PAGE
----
The IRS allows taxpayers the option to take the standard deduction or the itemized deduction. The astute taxpayer will compare to see which one will result in the greatest deduction and the election can be made each year.
The 2013 standard deduction for a married couple filing jointly is $12,200 and $6,100 for a single taxpayer. It doesn’t require any proof of actual expense and has no requirement for home ownership.
Items that can be included on Schedule A for itemized deductions include:
- Certain taxes paid for state and local income tax, general sales tax, real estate property taxes, personal property taxes or other taxes paid
- Qualified home mortgage interest, investment interest or possibly, mortgage insurance premiums
- Charitable contributions
- Casualty or theft losses
- Medical and dental expenses that exceed 7.5% of adjusted gross income if born before 1/2/49 or 10% if born after 1/2/49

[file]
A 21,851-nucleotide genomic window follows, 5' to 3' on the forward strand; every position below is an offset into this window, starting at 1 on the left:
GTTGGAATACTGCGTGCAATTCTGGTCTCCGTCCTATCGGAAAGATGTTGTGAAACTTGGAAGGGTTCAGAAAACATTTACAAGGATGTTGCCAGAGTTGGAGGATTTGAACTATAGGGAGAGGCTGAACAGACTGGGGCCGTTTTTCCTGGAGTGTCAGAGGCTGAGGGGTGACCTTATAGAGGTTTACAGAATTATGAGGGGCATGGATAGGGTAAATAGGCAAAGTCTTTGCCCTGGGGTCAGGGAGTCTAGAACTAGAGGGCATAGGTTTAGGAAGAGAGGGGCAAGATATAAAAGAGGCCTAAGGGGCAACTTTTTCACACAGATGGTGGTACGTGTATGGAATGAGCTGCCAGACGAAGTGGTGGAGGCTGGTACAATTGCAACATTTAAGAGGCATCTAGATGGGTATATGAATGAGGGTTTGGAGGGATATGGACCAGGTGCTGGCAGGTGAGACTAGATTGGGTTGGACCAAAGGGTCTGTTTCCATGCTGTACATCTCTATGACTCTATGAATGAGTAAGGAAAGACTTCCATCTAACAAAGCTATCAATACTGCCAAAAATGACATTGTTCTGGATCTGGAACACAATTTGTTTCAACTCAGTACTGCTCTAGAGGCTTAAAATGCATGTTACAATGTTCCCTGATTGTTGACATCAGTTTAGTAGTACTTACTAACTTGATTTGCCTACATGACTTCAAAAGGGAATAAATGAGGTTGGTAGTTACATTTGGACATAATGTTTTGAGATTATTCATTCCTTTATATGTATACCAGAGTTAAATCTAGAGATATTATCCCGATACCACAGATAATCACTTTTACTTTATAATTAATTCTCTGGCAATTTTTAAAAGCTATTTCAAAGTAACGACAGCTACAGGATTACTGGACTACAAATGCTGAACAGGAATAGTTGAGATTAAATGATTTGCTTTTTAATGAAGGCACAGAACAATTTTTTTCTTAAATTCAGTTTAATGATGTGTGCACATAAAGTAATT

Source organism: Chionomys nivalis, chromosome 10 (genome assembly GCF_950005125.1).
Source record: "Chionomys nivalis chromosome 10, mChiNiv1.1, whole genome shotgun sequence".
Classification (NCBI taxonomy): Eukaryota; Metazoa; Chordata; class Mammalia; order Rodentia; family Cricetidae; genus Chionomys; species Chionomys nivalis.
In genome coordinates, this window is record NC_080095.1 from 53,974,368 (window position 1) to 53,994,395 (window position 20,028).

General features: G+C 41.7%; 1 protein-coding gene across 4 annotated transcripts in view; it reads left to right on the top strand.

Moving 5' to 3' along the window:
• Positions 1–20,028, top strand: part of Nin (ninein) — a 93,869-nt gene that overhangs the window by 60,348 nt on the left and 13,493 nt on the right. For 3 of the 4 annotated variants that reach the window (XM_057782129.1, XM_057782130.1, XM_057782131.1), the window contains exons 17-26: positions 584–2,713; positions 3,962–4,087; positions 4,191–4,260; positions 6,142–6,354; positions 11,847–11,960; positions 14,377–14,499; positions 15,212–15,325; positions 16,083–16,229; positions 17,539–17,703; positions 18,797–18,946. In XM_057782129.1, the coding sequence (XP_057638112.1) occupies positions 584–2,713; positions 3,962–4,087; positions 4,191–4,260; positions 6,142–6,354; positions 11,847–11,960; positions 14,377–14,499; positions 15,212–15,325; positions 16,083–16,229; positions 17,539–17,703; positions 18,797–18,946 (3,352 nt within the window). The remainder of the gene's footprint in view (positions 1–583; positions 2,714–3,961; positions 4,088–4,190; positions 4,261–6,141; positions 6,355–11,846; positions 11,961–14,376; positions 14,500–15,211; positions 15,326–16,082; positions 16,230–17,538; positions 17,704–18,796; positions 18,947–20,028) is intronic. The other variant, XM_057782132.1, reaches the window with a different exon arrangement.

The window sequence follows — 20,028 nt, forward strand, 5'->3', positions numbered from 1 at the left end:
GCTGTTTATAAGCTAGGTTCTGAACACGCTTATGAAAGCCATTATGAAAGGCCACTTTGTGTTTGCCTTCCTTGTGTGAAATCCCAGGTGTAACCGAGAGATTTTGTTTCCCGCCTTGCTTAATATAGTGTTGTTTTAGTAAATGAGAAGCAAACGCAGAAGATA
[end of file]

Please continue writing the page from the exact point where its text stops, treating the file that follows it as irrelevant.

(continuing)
- Job expenses and other miscellaneous deductions that exceed 2% of adjusted gross income
A non-homeowner taxpayer who has been taking the standard deduction needs to consider that it isn’t just the ability to deduct the mortgage interest and property taxes.
While the standard deduction might be the obvious choice for a non-homeowner, the combination of the mortgage interest and the property taxes plus other allowable deductions not recognized previously such as charitable contributions, now makes taking the itemized deductions significantly more advantageous.
What deduction is best for you?